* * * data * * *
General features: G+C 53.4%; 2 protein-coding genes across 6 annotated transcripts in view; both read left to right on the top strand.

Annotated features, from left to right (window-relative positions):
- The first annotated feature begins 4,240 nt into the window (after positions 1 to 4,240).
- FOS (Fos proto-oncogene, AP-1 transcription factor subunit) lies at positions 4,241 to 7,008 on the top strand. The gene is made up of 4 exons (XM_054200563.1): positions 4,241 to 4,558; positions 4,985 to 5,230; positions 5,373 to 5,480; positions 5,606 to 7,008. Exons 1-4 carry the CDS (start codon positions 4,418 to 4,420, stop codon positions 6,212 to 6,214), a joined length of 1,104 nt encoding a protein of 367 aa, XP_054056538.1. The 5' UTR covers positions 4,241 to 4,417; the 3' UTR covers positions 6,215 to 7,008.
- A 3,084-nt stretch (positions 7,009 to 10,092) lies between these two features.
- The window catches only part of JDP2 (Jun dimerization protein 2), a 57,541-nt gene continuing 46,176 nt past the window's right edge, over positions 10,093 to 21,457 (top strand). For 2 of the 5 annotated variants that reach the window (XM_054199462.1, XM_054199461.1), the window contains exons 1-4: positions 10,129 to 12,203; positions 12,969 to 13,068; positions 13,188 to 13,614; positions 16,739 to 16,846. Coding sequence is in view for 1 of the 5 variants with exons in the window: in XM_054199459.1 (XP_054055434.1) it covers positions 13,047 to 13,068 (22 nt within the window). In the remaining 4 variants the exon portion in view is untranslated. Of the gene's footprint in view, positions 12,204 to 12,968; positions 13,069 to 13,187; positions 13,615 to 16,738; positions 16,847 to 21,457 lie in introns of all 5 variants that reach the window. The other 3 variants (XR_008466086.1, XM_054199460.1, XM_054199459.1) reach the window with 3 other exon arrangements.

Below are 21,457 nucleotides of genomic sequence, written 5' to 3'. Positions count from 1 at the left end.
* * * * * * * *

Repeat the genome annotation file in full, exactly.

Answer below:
General features: G+C 53.4%; 2 protein-coding genes across 6 annotated transcripts in view; both read left to right on the top strand.

Annotated features, from left to right (window-relative positions):
- The first annotated feature begins 4,240 nt into the window (after positions 1 to 4,240).
- FOS (Fos proto-oncogene, AP-1 transcription factor subunit) lies at positions 4,241 to 7,008 on the top strand. The gene is made up of 4 exons (XM_054200563.1): positions 4,241 to 4,558; positions 4,985 to 5,230; positions 5,373 to 5,480; positions 5,606 to 7,008. Exons 1-4 carry the CDS (start codon positions 4,418 to 4,420, stop codon positions 6,212 to 6,214), a joined length of 1,104 nt encoding a protein of 367 aa, XP_054056538.1. The 5' UTR covers positions 4,241 to 4,417; the 3' UTR covers positions 6,215 to 7,008.
- A 3,084-nt stretch (positions 7,009 to 10,092) lies between these two features.
- The window catches only part of JDP2 (Jun dimerization protein 2), a 57,541-nt gene continuing 46,176 nt past the window's right edge, over positions 10,093 to 21,457 (top strand). For 2 of the 5 annotated variants that reach the window (XM_054199462.1, XM_054199461.1), the window contains exons 1-4: positions 10,129 to 12,203; positions 12,969 to 13,068; positions 13,188 to 13,614; positions 16,739 to 16,846. Coding sequence is in view for 1 of the 5 variants with exons in the window: in XM_054199459.1 (XP_054055434.1) it covers positions 13,047 to 13,068 (22 nt within the window). In the remaining 4 variants the exon portion in view is untranslated. Of the gene's footprint in view, positions 12,204 to 12,968; positions 13,069 to 13,187; positions 13,615 to 16,738; positions 16,847 to 21,457 lie in introns of all 5 variants that reach the window. The other 3 variants (XR_008466086.1, XM_054199460.1, XM_054199459.1) reach the window with 3 other exon arrangements.

Below are 21,457 nucleotides of genomic sequence, written 5' to 3'. Positions count from 1 at the left end.